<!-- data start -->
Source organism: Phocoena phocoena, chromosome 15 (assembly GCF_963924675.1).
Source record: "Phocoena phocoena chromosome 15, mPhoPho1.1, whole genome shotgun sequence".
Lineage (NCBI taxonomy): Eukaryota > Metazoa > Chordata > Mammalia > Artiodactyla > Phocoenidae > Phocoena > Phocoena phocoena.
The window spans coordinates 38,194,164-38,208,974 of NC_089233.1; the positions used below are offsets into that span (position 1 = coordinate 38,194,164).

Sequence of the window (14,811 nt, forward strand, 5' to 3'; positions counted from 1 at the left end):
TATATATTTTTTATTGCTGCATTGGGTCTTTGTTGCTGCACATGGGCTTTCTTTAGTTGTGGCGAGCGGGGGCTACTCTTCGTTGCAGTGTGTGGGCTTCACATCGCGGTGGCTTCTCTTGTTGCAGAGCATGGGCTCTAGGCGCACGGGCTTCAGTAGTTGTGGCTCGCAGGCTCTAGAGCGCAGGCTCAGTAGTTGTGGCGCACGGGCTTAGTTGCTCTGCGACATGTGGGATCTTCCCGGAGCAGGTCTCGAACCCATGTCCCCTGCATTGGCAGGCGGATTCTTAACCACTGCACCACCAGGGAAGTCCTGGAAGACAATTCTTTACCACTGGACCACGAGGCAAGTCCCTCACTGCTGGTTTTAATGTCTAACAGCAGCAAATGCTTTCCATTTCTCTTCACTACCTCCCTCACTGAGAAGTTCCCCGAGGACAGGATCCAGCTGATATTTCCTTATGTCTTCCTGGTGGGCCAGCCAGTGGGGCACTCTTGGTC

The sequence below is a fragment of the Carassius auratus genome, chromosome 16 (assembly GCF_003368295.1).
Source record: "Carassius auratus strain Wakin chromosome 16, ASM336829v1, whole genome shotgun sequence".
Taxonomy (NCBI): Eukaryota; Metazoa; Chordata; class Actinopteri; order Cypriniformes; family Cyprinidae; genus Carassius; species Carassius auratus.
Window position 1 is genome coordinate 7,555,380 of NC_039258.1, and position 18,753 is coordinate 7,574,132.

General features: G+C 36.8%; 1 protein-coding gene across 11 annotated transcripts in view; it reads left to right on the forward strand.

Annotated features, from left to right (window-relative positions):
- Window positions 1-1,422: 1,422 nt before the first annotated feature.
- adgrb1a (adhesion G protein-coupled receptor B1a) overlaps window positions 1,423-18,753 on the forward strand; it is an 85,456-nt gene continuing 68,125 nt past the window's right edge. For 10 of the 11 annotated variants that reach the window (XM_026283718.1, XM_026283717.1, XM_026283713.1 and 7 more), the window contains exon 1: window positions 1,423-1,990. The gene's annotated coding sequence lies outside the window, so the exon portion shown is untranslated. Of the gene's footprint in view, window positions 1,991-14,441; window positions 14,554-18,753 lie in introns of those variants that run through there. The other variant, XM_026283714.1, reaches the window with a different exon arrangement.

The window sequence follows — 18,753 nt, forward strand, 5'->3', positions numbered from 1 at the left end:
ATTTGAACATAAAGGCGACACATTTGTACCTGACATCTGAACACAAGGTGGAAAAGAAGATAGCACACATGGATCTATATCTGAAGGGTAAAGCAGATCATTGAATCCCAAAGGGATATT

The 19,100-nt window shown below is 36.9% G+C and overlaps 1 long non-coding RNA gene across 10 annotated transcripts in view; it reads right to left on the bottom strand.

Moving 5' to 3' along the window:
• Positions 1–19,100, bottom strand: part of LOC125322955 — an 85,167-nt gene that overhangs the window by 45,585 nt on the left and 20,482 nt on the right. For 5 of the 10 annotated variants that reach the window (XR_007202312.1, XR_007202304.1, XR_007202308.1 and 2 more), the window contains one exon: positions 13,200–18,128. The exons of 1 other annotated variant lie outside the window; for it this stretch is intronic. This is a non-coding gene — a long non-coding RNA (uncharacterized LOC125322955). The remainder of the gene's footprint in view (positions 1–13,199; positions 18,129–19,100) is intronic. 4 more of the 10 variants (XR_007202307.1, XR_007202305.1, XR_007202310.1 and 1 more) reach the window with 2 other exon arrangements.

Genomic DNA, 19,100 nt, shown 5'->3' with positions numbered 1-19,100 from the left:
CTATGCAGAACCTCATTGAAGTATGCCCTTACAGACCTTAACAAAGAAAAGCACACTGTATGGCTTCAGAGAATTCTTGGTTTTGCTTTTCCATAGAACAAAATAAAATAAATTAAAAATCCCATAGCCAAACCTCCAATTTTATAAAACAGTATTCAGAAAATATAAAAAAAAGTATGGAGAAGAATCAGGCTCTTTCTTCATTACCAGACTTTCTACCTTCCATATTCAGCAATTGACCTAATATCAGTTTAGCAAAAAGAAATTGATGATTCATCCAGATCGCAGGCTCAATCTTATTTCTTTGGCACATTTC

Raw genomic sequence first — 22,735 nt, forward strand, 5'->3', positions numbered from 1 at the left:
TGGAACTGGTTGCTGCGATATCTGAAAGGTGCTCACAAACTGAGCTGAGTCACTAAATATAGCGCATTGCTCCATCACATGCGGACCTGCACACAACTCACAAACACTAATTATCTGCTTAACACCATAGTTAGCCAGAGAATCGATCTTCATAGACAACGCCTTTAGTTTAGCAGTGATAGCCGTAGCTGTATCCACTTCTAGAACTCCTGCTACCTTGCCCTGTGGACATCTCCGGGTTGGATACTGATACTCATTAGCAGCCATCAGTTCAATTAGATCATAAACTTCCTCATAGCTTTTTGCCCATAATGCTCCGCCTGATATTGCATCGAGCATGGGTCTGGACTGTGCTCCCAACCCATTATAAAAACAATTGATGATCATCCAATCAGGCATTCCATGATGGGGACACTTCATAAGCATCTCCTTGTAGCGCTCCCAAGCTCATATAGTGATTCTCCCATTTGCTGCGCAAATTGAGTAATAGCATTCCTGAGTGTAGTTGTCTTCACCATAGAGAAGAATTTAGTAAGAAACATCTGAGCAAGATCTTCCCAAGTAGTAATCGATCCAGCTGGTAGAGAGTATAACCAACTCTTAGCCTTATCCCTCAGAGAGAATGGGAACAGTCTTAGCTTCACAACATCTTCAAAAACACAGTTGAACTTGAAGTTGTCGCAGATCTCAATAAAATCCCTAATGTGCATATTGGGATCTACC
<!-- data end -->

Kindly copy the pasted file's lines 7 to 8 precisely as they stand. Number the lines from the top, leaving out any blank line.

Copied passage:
The sequence below is a fragment of the Carassius auratus genome, chromosome 16 (assembly GCF_003368295.1).
Source record: "Carassius auratus strain Wakin chromosome 16, ASM336829v1, whole genome shotgun sequence".